Sea History 077 - Spring 1996

Page 28

MARINE ART NEWS ported strong interest and brisk sales for the show which featured 70 pieces from 40 artists . Among those well received If you had walked into the spacious Big were northern California coastal landHom Gallery in Fairfield, Connecticut, scape painter June Carey and featured in February, you may have found your- artist Loretta Krupinski, who playfully self chatting with scrimshander Bob applauded her contemporaries as " the Weiss and watching as he stippled an Mighty Marys" of marine art. image of a dolphin painstakingly onto a "America and the Sea," which fills piece of fossilized whalebone. Or you the slot usually occupied by Mystic 's may have been lucky enough to arrive in traditional " Modem Marine Masters," time to pull up a chair and listen to opens 20 April. What does the new title acclaimed artists Don Demers and Chris suggest? Well, visitors can expect the Blossom talk their trade. These artist art to portray the broadest possible specappearances were among a number of trum of American experience of the sea, extra offerings incorporated into Big says Bosworth. This theme runs through Hom ' s recent "Marine Art of Yesterday much of Mystic Seaport's activities, exand Today"-a month-long exhibition hibits and symposia this year. that drew a remarkable 1,000 people for A 5,000-square-foot waterfront muits President' s Day weekend opening. ral is not every marine artist 's choice of Gallery Director Russell Jinishian commission. But for energetic and verwas naturally delighted with the re- satile Scott Kennedy, it is just another sponse, and red stickers dotting the walls medium for an artist equally at ease with attested to the show 's popularity. With pen and ink, watercolors and oils. What over 100 works of art by over 40 top gradually emerged on a wall in Newartists, it was the largest maritime art port, Oregon , was a breathtaking Jifeshow in the country this winter. Jinishian size stern quarter view of the C .A. also scored a big hit with another special Thaye r-a worthy subject indeed! feature: an exhibition of 19th-century Kennedy 's smaller scale work is curmarine paintings owned by avid collec- rently featured in "Work on the Sea: tor Herb Hild, president of nearby City Traditions of Sail & Steam, Collected Island-based Hild Sails. On the opening Paintings and Drawings by Scott Kenweekend , Hild regaled a capacity crowd nedy," at the Columbia River Maritime with the tale of how he built his collec- Museum. Kennedy 's favored subject is tion- which includes work by James E. the working waterfront, and this enButtersworth, Robert Salmon, Antonio gaging retrospective reflects his time Jacobsen and Frederick Cozzens. working in Scandinavian boatyards, Jinishian 's "interactive" approach is cruising the canals of Europe, following making Big Hom a regional rendezvous the America's Cup races and crewing for local artists and art lovers. With on sail training ships. (CRMM, 1792 many years of gallery experience be- Marine Drive, Astoria OR 97103) hind him, including twelve years as diSigns of percolating interest in marector of Mystic Maritime Gallery, he is rine art have appeared in some signifiobviously comfortable in the role. Still , cant places of late. The American Socihe says, there are surprises: one being ety of Marine Artists reported a large the quality and variety of new marine turnout at its Annual Weekend in Ocean art, attributable, he believes, "to the City, Maryland, last October, where newgrowing number of highly skilled and comers to the Society greatly outnumtalented people entering the field." (Big bered old-timers. Horn Galleries, 1657 Post Road, FairFurther evidence could be found at field 06430; 203 255-4613) the Royal Society of Marine Artists' Fiftieth Annual Exhibition at London 's Art Notes Mall Galleries last October. Richard A mid-winter visit to Mystic Maritime Kirsten, of Kirsten Gallery in Seattle, Gallery found Gallery Manager Con- noted that a "full-house" attended the stance Kilgore and Assistant David private viewing of the exhibit, and paBosworth preparing for the Gallery 's trons were buying paintings as well as upcoming " America and the Sea" ex- dispersing accolades . "Considering the hibition . Their mood was upbeat, com- size of the exhibit, 288 paintings," says ing off the success of " Distinguished Kirsten, " the quality was excellent. Women Marine Artists," the largest Nearly all of the thirty-four members of ever all-woman exhibition. Bosworth re- the Society had work in the show, some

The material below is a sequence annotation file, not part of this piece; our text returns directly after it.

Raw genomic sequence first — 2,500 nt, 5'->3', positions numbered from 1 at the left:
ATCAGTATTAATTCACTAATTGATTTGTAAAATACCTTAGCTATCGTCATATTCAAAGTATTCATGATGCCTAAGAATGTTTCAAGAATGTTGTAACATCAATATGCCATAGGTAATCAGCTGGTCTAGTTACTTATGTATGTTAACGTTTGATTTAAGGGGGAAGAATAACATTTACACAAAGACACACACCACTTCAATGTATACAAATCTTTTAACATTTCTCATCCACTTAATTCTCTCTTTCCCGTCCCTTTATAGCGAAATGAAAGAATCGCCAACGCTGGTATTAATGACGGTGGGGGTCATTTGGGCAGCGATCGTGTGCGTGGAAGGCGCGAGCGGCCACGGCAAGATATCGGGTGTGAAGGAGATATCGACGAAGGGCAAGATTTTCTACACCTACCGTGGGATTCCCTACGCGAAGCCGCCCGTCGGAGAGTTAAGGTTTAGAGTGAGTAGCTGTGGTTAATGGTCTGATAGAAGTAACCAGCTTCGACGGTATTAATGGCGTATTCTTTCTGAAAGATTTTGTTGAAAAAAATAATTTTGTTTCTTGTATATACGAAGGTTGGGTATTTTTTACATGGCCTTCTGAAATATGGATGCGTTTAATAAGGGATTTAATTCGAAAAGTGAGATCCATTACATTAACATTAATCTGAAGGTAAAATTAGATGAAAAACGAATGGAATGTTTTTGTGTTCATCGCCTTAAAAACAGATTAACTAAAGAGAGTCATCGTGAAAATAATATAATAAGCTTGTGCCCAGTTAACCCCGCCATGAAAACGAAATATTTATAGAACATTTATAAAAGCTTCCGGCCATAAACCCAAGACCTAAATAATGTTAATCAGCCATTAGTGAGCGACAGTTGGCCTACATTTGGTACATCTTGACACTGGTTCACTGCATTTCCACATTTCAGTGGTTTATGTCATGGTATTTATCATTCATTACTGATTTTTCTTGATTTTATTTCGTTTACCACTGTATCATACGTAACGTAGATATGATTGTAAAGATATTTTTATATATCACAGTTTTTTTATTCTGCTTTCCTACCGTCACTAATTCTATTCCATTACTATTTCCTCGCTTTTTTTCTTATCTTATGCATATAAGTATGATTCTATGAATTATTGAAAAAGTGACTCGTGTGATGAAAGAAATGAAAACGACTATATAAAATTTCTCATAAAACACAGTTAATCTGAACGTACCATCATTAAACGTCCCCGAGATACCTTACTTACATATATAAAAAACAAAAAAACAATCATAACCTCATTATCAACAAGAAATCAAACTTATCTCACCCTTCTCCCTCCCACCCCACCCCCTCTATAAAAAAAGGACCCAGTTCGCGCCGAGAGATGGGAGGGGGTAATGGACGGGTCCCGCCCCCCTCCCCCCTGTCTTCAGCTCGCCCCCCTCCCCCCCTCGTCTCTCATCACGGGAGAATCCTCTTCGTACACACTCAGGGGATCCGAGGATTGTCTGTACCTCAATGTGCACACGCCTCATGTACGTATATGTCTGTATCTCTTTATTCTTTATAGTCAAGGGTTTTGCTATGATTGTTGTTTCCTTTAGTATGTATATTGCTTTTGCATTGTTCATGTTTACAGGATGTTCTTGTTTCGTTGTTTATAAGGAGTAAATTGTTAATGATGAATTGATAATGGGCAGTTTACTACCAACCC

Big Horn Becomes Regional Rendezvous



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Kennedy's "Angels' Gate to Starboard"

members exhibiting up to five paintings. The balance of the exhibit was made up of juried works of those attempting to become members of the RSMA." -KEVIN HAYDON

Exhibitions • 27 January-22 June, " Work on the Sea: Traditions of Sail & Steam," collected paintings and drawings by Scott Kennedy (Columbia River Maritime Museum, 1792 Marine Drive, Astoria OR 97103; 503 325-2323) • 16February-12May, "Windon the Water," works by Richard DeRosset (San Diego Maritime Museum, 1306 North Harbor Drive, San Diego CA 9210 l ; 619 234-9153) • 7 March-30 June 1996, Christopher Newbert and Birgitte Wilms: In a Sea of Dreams (underwater photography) (The Mariners' Museum, 100 Museum Dr., Newport News VA23606-3759; 804596-2222) • April-October, Riversoundings, Delaware River Art (Independence Seaport Museum, 211 South Columbus Street, Philadelphia PA 19106; 215 925-5439) • 16 April-8 September, " Painted Ships on Painted Oceans," a retrospective of the work of Antonio Jacobsen (Smithsonian Institution Museum of American History, Washington DC) •from 20 April 1996, "America and the Sea" (Mystic Maritime Gallery, Mystic CT 06355-0008; 203 572-0711) • 20 May-22 September, "Across the Western Ocean: American Ships by Liverpool Artists" (South Street Seaport Museum, 207 Front Street, New York NY 10038; 212 748-8600) .t SEA HISTORY 77 , SPRING 1996